I must admit that when I began my initial study of the book of Job some years ago, I had some personal misgivings.
First of all, after reading the introductions to various commentaries, the tone of “proceed only with caution” gave me the sense that I might be opening myself and my family up to a sort of mysterious vulnerability. I began to seriously wonder if perhaps ignorance truly was bliss and if I could be tampering with some kind of Pandora-like box that would be better left sealed tightly in abstinence and ignorance.
As I considered the undertaking, I could not reconcile the notion of greater knowledge placing one in a position of heightened vulnerability. While knowledge does place the seeker in a different accountability bracket, it certainly does not make one more likely to become a suffering example of morality or lesson in virtue for the present generation or potentially those beyond.
After all, Job was not privy to the great heavenly wager involving him, neither could he have benefited from the wonderful assurance of Romans 8:28. I concluded that since Job’s ignorance did not protect him from discomfort, my expanded knowledge would not sentence me – particularly in light of the repeated admonitions to “study,” “seek,” and “increase learning” throughout Scripture.
Our lives are in the hands of a loving God governed by His sovereign purpose. “His kingdom come. His will be done in earth, as it is in heaven (Mat.6:10).”
Secondly, I was definitely intimidated by the task of accurately deciphering the message of what seemed to be such a complex, highly controversial book.
With the Psalmist I could only humbly pray, “Open Thou mine eyes…let me not wander…teach me Thy Statutes. Make me to understand the way of Thy Precepts: so shall I talk of Thy wondrous works (119:18,26,27).”
Along with my daily plea to the third person of the Trinity, our holy tutor, for guidance, I must give much credit to Dr. Henry Morris whose commentary on Job provided the interpretational framework for my study.
The uniqueness of Dr. Morris’ approach is captured by Bible scholar, author, and long-time executive with Liberty University, Harold Wilmington in the “Foreword” to his commentary.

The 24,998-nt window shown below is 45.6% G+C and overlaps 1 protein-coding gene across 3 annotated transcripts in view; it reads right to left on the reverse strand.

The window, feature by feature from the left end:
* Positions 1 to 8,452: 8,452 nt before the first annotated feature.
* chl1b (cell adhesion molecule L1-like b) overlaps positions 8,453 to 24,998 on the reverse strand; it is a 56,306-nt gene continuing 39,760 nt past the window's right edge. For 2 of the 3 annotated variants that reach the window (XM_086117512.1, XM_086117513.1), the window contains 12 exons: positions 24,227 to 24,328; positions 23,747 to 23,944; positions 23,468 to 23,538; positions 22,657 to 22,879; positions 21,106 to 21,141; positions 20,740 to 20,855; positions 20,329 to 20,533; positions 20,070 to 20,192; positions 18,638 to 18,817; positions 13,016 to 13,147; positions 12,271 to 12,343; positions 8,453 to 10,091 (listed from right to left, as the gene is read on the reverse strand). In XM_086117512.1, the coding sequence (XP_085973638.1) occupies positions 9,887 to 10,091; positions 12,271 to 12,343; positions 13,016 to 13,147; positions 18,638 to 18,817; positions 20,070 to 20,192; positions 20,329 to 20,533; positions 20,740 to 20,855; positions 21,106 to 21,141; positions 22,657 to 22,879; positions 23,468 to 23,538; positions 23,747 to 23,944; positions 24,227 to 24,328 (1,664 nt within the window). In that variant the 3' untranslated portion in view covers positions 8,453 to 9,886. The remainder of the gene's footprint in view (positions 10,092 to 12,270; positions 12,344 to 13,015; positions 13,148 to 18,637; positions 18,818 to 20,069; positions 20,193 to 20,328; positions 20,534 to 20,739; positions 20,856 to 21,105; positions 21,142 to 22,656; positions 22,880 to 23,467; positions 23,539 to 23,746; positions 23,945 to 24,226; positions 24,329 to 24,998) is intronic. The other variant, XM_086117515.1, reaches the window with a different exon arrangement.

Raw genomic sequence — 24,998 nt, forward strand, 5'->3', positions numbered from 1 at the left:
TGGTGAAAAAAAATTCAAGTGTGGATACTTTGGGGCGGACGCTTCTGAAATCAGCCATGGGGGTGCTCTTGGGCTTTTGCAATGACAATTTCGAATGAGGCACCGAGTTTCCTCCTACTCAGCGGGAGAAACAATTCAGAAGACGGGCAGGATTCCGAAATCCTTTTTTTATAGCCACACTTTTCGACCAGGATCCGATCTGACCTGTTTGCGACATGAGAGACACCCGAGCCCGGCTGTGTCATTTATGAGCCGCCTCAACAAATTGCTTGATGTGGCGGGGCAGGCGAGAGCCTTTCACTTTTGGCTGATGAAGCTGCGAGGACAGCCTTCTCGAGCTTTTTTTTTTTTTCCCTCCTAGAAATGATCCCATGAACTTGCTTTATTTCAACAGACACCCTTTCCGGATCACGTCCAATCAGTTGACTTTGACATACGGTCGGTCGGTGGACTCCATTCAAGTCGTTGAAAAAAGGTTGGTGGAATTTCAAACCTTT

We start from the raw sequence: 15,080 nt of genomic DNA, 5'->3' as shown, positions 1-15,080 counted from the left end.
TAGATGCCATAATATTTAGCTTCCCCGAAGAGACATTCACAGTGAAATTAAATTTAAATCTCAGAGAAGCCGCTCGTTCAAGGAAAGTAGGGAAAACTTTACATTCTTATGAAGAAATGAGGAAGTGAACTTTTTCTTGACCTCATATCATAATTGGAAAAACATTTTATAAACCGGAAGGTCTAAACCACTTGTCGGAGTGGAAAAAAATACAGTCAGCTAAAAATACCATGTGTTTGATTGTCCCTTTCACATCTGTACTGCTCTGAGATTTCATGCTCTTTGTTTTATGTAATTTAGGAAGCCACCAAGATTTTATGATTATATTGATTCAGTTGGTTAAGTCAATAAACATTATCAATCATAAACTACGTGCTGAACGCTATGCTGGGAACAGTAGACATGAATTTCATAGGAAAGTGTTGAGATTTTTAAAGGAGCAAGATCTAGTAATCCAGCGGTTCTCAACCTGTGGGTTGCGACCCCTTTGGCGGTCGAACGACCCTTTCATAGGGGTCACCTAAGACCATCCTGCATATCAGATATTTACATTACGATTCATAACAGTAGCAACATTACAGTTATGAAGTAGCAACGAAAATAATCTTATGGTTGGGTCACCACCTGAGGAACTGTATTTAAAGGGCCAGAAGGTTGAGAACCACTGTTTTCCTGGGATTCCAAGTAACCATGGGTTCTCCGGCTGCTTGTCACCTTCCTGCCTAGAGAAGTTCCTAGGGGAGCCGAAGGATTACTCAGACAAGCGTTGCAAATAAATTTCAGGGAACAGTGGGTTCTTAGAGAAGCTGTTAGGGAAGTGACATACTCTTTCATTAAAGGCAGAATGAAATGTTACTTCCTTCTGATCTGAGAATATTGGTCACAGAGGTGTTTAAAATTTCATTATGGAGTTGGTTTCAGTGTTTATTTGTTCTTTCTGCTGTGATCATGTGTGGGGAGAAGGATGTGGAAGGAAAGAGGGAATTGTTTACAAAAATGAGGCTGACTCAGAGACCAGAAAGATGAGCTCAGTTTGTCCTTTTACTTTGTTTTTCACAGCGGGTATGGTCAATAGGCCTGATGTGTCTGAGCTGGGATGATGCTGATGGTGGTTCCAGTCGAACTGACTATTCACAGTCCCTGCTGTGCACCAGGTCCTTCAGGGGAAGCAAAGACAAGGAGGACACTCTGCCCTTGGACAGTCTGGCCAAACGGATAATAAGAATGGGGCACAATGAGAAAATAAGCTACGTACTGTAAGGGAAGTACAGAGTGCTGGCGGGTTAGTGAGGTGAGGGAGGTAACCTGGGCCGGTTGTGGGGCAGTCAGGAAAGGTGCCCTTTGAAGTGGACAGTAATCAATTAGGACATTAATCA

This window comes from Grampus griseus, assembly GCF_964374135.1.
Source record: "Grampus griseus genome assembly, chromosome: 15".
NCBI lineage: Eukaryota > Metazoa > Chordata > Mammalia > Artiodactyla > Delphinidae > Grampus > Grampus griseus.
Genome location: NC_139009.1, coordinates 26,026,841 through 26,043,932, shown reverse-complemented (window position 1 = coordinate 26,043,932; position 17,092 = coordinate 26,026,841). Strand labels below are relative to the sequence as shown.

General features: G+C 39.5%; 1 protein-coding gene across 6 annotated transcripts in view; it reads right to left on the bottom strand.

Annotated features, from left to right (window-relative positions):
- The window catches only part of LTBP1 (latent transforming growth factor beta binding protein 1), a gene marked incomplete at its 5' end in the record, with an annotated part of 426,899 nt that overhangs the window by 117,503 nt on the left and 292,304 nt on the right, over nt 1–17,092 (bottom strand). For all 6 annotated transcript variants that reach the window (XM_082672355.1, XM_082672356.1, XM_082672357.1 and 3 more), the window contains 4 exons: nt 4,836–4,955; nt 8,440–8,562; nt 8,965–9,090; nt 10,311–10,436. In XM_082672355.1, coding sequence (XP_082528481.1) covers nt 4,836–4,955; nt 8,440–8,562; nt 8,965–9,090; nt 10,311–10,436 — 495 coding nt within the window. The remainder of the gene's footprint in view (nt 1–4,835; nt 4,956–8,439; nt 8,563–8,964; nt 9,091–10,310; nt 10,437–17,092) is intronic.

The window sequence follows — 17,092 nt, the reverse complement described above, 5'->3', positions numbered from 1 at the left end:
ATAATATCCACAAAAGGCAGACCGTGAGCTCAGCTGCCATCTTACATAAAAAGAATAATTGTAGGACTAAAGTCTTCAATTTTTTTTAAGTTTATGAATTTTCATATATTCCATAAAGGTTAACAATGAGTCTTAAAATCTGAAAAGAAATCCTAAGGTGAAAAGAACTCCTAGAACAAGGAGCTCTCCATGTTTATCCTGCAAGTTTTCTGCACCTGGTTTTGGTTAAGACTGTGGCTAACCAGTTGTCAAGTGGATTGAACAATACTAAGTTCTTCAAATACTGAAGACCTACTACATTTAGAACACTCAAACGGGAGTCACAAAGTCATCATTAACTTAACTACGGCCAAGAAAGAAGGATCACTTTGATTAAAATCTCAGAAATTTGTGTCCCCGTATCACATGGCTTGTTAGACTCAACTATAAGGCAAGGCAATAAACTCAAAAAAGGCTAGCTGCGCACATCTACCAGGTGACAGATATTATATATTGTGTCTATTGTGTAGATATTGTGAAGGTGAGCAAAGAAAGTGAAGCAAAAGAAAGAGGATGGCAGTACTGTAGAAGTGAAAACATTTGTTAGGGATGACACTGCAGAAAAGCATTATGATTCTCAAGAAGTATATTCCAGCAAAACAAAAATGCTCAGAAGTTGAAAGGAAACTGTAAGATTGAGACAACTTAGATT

“Most commentaries on Job emphasize its literary style or attempt to analyze its philosophical content. They usually conclude that the book simply records the utter despair of a godly man (either real or mythical) enduring great suffering as he vainly attempts to find some divine purpose for his pain.
This is not the approach taken by Dr. Morris…he reveals that the book of Job…
¹ serves as an overview of Satan and his wicked activities
² supports a literal interpretation of Genesis 1-11 and provides additional details
³ does not deal primarily with the problem of suffering in the lives of godly people.
He concludes that…Its earthly purpose is to re-emphasize the importance of God’s original creation. In fact, Morris shows that creation is the basis of true Christology, faith, salvation, fellowship, and peace among human beings.”
Dr. Henry Morris opens his commentary entitled The Remarkable Record of Job with these arresting words.
“A masterpiece of literature, the book of Job has intrigued readers for many generations. Though the book is ancient, its insights are remarkably modern, and its message is needed more today than ever before. Its long discourses, though sometimes difficult to follow, and seemingly redundant, sparkle with beautiful poetry and vibrate with deep emotion, thus contributing to the fascination that grips the thoughtful reader. Its insights penetrate human nature, offer foresights into modern science, and probe the very heart of God.”
The purpose of my study was to understand, by expository means, the events and the dialogue described in the book as well as to appreciate its historical value as an authoritative anthropological resource and contextual supplement to the post-Flood record of Genesis.
In order to set up the proper framework, the study must begin by answering a few questions.
1) What was the historic timeframe of the events described?
2) Where was the geographic setting?
3) Who was the author?
4) Why was it preserved?
This brief article series will endeavor to satisfy these questions thereby positioning the student for an accurate approach to this most significant record.